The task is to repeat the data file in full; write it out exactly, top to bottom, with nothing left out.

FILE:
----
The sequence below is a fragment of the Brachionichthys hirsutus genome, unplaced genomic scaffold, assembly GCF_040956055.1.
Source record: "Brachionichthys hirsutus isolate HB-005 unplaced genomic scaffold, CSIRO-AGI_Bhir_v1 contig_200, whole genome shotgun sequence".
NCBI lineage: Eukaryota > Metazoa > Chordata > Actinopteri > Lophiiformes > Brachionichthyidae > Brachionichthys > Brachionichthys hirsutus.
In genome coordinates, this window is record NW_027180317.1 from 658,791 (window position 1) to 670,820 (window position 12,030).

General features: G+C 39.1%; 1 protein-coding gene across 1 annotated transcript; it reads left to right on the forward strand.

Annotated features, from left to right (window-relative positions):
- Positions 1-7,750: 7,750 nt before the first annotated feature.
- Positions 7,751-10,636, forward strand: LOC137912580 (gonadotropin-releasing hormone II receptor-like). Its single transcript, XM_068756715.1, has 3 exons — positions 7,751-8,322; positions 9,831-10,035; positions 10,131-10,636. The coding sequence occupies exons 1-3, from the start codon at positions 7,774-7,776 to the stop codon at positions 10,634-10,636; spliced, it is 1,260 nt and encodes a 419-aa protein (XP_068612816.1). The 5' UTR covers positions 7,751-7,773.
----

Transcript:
The sequence below is a fragment of the Brachionichthys hirsutus genome, unplaced genomic scaffold, assembly GCF_040956055.1.
Source record: "Brachionichthys hirsutus isolate HB-005 unplaced genomic scaffold, CSIRO-AGI_Bhir_v1 contig_200, whole genome shotgun sequence".
NCBI lineage: Eukaryota > Metazoa > Chordata > Actinopteri > Lophiiformes > Brachionichthyidae > Brachionichthys > Brachionichthys hirsutus.
In genome coordinates, this window is record NW_027180317.1 from 658,791 (window position 1) to 670,820 (window position 12,030).

General features: G+C 39.1%; 1 protein-coding gene across 1 annotated transcript; it reads left to right on the forward strand.

Annotated features, from left to right (window-relative positions):
- Positions 1-7,750: 7,750 nt before the first annotated feature.
- Positions 7,751-10,636, forward strand: LOC137912580 (gonadotropin-releasing hormone II receptor-like). Its single transcript, XM_068756715.1, has 3 exons — positions 7,751-8,322; positions 9,831-10,035; positions 10,131-10,636. The coding sequence occupies exons 1-3, from the start codon at positions 7,774-7,776 to the stop codon at positions 10,634-10,636; spliced, it is 1,260 nt and encodes a 419-aa protein (XP_068612816.1). The 5' UTR covers positions 7,751-7,773.